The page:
Impacts to paleontological resources could occur directly from the mining activities or indirectly from soil erosion and increased accessibility to fossil locations. Potential impacts include:

  • Complete destruction of the resource if present in areas undergoing surface disturbance or excavation;
  • Degradation or destruction of near-surface fossil resources on- and off-site caused by changes to topography, changes to hydrological patterns, and soil movement (removal, erosion, sedimentation). (Note: the accumulation of sediment could serve to protect some locations by increasing the amount of protective cover.); and
  • Unauthorized removal of fossil resources or vandalism to the site could occur as a result of increased human access to previously inaccessible areas, if significant paleontological resources are present.


Direct beneficial impacts would include the creation of new jobs for workers, and the associated income and taxes paid, as well as any royalties. Indirect beneficial impacts would occur as a result of the new economic development, and would include new jobs at businesses that support the expanded workforce or provide project materials, and associated income and taxes.

Adverse impacts could occur as a large in-migrant workforce, culturally different from the local indigenous group, could strain the existing community infrastructure and social services. Some economic losses could occur if recreationists (including hunters and fishermen) avoid the area. Mining activities could also potentially affect property values, either positively from increased employment effects or negatively from proximity to the mine site and any associated or perceived adverse environmental effects (e.g., noise, visual, air quality, etc.).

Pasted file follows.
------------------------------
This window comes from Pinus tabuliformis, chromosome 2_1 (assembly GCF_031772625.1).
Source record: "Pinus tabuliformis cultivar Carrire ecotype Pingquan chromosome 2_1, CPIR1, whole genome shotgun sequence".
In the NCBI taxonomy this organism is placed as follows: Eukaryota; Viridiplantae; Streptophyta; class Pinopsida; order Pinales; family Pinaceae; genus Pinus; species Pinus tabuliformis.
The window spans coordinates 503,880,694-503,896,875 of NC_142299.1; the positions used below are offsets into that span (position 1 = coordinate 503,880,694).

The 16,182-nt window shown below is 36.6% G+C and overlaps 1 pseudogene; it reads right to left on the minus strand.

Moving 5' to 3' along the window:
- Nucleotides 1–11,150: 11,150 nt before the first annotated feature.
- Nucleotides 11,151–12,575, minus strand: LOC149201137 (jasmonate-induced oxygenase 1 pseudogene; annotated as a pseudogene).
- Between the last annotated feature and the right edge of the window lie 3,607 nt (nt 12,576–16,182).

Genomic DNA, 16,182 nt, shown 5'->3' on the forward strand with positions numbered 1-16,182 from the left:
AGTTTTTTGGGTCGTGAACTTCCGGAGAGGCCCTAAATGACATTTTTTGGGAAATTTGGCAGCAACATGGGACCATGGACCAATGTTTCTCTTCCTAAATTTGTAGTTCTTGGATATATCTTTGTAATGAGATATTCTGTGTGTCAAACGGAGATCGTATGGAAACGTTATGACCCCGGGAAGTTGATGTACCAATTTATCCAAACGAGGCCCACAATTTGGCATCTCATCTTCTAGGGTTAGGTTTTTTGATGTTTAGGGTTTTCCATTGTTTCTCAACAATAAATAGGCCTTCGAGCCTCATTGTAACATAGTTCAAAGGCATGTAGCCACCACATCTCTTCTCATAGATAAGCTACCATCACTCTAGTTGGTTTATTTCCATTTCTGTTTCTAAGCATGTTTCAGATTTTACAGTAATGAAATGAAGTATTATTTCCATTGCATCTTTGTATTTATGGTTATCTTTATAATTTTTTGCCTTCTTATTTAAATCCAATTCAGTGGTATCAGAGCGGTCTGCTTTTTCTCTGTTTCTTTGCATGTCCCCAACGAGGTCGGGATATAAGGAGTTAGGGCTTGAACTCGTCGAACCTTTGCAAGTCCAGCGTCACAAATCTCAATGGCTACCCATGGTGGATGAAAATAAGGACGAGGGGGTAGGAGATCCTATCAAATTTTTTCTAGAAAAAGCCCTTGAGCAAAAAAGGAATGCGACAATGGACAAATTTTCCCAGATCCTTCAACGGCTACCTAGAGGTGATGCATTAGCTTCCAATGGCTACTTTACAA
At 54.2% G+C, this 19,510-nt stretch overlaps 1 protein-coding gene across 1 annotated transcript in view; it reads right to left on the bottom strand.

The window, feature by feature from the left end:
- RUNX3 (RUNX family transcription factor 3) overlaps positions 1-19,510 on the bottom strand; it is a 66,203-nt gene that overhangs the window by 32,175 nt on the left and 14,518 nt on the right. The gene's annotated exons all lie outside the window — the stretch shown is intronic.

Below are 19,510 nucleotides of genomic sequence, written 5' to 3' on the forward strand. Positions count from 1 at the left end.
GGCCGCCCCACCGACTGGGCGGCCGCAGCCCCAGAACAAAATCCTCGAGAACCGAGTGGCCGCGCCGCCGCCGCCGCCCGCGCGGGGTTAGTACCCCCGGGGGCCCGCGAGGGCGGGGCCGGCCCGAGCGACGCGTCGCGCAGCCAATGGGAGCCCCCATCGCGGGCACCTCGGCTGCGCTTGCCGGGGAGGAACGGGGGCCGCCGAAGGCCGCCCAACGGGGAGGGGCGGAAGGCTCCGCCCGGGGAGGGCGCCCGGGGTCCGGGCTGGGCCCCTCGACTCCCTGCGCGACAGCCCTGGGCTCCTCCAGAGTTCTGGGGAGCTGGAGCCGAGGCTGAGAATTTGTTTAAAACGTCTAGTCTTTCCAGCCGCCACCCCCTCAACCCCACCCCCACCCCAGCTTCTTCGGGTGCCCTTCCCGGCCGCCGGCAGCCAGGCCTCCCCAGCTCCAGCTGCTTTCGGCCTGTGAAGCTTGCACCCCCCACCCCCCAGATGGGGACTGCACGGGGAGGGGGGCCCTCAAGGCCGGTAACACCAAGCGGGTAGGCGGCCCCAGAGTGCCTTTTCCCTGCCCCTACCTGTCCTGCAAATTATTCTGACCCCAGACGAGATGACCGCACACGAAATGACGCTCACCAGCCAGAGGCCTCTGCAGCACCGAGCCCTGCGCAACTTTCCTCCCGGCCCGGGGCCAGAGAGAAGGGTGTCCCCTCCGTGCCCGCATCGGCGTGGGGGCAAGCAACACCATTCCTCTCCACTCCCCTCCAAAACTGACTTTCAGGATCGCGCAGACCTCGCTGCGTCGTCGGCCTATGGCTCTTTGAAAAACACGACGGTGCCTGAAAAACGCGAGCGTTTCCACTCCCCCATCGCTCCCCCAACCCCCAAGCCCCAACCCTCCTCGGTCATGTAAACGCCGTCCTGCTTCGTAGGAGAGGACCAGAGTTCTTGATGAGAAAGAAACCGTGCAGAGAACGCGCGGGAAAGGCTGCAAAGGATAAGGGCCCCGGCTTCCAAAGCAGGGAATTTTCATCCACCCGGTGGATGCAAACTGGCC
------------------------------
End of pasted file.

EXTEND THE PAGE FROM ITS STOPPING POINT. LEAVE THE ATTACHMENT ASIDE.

Soils and Geologic Resources (including Seismicity/Geo Hazards)

Sands, gravels, and quarry stone would be excavated for constructing access roads; for concrete for possible ancillary structures; and for improving ground surface for lay-down areas and equipment staging areas.

Possible geological hazards (such as earthquakes and landslides) could be activated by excavation and blasting, increasing slopes during site grading and construction of access roads, altering natural drainage patterns, and toe-cutting bases of slopes. Altering drainage patterns could also accelerate erosion and create slope instability.

Surface disturbance, heavy equipment traffic, and changes to surface runoff patterns could cause soil erosion and impacts to special soils (e.g., cryptobiotic soils). Impacts of soil erosion could include soil nutrient loss and reduced water quality in nearby surface water bodies.


Increases in the use of local roadways and rail lines could occur during the mining period. Oversized loads could cause temporary transportation disruptions, and could require some modifications to roads or bridges (such as fortifying bridges to accommodate the size or weight). Shipment weight might also affect the design of access roads for grade determinations and turning clearance requirements. Heavy equipment would remain at the site.

Visual Resources

Possible sources of visual impacts during construction and mining include: